And so far, Sony has given Kutaragi freedom to make big decisions. That's remarkable, considering that Sony President and CEO Nobuyuki Idei doesn't normally grant autonomy to his chieftains. But Sony owes its profitability to the PlayStation, and so Idei owes Kutaragi a long leash. Initially snubbed by Sony executives as a lowly toy when Kutaragi came up with the idea in 1989, the PlayStation is Sony Group's most profitable product, outranking even the Walkman and Trinitron TV. In the first nine months of fiscal 1999, it contributed 38% of Sony's $2.6 billion operating income, on par with the entire electronics division. Says Shigeo Maruyama, president of Sony Music Entertainment Inc., who helped launch the PlayStation venture: "Sony believes in Kutaragi and expects him to succeed."
As evidence of that, Sony has put more than $1.2 billion--money generated by the PlayStation itself--in chip facilities to manufacture a new 128-bit microprocessor and a state-of-the-art graphics synthesizer chip. With margins steadily declining on its traditional audiovisual gear, Sony is desperate for Kutaragi to keep the gold mine going.
Brash and confident, Kutaragi revels in the attention. His colleagues call him a real techie, a hands-on manager uncomfortable with delegating authority. Yet his ability to create a 10-year vision in his head and implement it has brought him legendary status not just within Sony but far beyond the game industry. Hollywood directors George Lucas and Steven Spielberg seek him out to discuss the future of computer graphics. And Silicon Valley semiconductor execs sound him out about the chip technology needed to power home information appliances of the future.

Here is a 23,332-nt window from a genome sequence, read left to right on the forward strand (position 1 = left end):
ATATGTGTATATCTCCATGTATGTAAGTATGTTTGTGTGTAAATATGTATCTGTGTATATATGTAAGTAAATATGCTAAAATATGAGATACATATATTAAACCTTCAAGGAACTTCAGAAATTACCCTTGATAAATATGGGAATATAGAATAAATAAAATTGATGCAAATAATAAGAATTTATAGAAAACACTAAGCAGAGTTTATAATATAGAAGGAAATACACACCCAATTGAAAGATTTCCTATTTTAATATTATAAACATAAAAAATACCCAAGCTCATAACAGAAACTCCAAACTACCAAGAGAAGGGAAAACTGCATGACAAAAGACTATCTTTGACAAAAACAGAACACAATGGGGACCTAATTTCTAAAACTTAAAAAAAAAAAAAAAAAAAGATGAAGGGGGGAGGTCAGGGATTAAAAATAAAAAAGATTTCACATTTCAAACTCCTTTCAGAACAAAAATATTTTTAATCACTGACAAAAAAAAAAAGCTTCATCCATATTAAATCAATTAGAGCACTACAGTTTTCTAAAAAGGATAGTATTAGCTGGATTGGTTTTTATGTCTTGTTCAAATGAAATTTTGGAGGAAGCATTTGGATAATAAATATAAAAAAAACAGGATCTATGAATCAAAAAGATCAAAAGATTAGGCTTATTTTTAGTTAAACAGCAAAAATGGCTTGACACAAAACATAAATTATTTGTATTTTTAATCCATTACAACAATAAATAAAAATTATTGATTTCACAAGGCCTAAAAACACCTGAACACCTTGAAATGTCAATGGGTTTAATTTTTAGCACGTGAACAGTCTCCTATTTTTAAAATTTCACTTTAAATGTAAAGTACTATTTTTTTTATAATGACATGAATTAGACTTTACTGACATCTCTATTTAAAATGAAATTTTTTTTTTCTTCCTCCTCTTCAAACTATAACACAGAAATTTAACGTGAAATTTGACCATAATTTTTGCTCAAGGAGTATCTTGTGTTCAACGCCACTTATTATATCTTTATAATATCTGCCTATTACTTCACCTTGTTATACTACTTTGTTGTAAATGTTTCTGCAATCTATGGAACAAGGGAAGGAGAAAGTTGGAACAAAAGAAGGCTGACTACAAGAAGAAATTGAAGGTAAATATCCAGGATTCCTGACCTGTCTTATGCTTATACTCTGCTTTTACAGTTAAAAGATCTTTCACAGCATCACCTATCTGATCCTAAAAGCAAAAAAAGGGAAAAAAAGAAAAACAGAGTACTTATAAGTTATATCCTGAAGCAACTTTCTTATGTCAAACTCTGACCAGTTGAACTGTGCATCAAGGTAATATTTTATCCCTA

His competitors, though, show no signs of giving up. Tokyo-based Sega Enterprises Ltd., long the underdog in Gameland, appears to be one step ahead of Sony in its online strategy. It's investing $45 million and tying up with portals and carriers of online games and content. Nintendo, which dominates handheld game machines with its Game Boy, is working on a DVD-based machine it hopes will demolish all others.
The biggest threat could be lurking in the Microsoft Corp. fortress, where a hush-hush project is under way. Microsoft Chairman William H. Gates III is expected to announce details of the machine, code named X-Box, at a conference in the U.S. on Mar. 10. Koji Furukawa, president of Kyoto-based game developer Video System, which was approached by Microsoft, says it's a $500 network device: "It'll be fun and easy to use, and aimed right at the living room (page 46)."
That makes it imperative for Kutaragi to get PS2's games network going strong. Sony Computer loses money on every console it sells, so the strategy is to build market share and then reap profits through the sale of game software, a business model that was devised for the first PlayStation. While new games are being developed, fans can still play old games on the new PS2. "We need to sell a lot of content before we can start making money," says Kutaragi, "so it will take time."
The steady buildup of PS2 is just part of the master plan to Kutaragi. If history is any indication, expect his next vision to become reality.By Irene M. Kunii in TokyoReturn to top